TAMIL NADU

Skyway Bridge, an engineering marvel

The Krishnarajapuram hanging bridge. — Photo: Sampath Kumar G.P.  

BANGALORE DEC. 25. When the cable-stayed bridge over the railway tracks at Krishnarajapuram is opened to traffic as scheduled on January 26, it will be more than a new landmark in Bangalore.

The cables themselves, the pylons supporting them, and the way the material was transported to the site are considered unique in engineering and logistics. The Garden City Skyway Bridge, as it has been named, passes over five tracks.

The technology of holding such structures with strong cables came from a design developed by Swiss engineers 50 years ago. Thousands of metres of wire measuring 12 mm in diameter was imported from Kobe, Japan, by Usha Martin Co. of Ranchi.

The company then subjected the cables to a "cold drawing" process in which they were stretched under extreme cold conditions till they got reduced to 7 mm diameter, according to Southern Railway engineers. These special, high-strength, and high fatigue-resistant wires were then transported here in phases. They are four times stronger than the ordinary commercial wires used as construction material. They were coated with water-soluble oil and converted into thicker cables at Yeshwantpur.

There, the wires were cut to the required length and then anchored to a "head", along with other accessories, including sheathing pipes. After this, "button heads" were created so that no amount of force used to pull the cable led to the detachment of the wires from the anchor-head.

From Yeshwantpur, the cables were transported to the site on special trailers. The cables were wound on a huge bobbin, using coiler machines, as the high-strength wires and cables were difficult to wind. Each assembled cable weighed between two and nine tonnes.

At the bridge site, the fixed end of the cables was connected to the top pylon using a pulley-block fixed at the top. The other end was connected to the deck. The cables were stressed to their maximum strength. Each of the cables on the bridge is capable of taking loads up to 1,000 tonnes. The cables have been cased in HDPE (high density polyethylene), which protects them from ultra-violet rays of the sun. While the cable-stayed technology has been used in other structures in India, the K.R. Puram Bridge is the biggest of them.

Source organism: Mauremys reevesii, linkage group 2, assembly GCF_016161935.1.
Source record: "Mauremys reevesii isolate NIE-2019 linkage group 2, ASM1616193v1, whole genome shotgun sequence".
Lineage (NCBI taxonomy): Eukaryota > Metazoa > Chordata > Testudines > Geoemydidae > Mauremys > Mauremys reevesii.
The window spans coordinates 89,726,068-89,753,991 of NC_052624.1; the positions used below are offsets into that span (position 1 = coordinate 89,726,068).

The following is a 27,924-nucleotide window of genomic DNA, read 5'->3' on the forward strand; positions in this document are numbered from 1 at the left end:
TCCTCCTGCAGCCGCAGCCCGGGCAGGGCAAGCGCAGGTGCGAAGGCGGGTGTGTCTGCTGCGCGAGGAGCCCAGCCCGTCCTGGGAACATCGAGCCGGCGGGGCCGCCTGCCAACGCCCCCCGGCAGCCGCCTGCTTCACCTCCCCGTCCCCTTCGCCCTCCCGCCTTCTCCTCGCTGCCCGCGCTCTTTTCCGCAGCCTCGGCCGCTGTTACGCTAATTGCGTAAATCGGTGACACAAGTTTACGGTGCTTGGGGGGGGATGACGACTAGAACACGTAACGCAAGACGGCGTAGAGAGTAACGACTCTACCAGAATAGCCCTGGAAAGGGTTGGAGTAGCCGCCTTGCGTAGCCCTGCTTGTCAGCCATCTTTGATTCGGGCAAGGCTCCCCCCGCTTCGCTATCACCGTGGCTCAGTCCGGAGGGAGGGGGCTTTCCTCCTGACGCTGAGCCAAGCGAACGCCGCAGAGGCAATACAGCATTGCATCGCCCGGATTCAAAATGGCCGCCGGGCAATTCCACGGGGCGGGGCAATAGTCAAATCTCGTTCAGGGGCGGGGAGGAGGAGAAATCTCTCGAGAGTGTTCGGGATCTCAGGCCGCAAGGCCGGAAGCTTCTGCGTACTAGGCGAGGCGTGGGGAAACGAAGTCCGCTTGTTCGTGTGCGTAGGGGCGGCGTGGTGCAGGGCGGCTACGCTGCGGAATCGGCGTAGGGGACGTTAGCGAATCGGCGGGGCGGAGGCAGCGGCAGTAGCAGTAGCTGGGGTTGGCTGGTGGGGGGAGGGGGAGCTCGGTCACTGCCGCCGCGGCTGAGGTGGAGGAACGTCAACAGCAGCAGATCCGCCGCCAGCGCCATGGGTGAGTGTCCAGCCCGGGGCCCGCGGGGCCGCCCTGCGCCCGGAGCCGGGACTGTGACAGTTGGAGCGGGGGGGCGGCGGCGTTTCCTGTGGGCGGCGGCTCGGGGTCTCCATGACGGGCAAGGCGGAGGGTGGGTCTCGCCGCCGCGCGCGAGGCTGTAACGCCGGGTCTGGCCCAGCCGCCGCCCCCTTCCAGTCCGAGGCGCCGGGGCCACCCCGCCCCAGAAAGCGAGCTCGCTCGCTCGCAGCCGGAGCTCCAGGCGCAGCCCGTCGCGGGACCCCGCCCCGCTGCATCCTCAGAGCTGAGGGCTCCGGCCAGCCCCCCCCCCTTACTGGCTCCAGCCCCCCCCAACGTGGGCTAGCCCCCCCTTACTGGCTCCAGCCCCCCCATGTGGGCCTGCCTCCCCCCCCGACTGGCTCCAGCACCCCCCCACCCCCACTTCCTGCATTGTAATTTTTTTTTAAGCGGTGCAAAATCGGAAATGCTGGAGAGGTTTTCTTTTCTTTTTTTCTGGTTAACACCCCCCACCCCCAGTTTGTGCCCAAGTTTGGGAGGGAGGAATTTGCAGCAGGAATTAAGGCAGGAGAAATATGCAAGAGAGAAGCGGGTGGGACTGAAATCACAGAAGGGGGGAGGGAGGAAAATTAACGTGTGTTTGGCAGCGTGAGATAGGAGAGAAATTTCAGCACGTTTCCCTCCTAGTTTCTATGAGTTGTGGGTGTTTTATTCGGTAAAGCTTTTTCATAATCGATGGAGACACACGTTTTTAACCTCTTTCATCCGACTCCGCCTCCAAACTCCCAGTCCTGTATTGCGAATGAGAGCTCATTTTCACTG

The 1,830-metre bridge will have four lanes for traffic. The cables take the entire load of vehicles passing on the bridge — up to 300 tonnes at a time — and will pass on the load pressure to the pylons which in turn will pass it to the ground. The cable inclination with the towers varies from 23.7 degrees to 74 degrees. The longest cable is 113 meters.

The bridge is a joint venture of the Union Ministry of Surface Transport, Southern Railways, and the State Government. The Railways have shared the bulk of the total cost of Rs. 47 crore. Even as the bridge was under construction, city planners and engineers from places such as Patna, Nainital, and Ahmedabad came here to study it and examine if the technology could be replicated.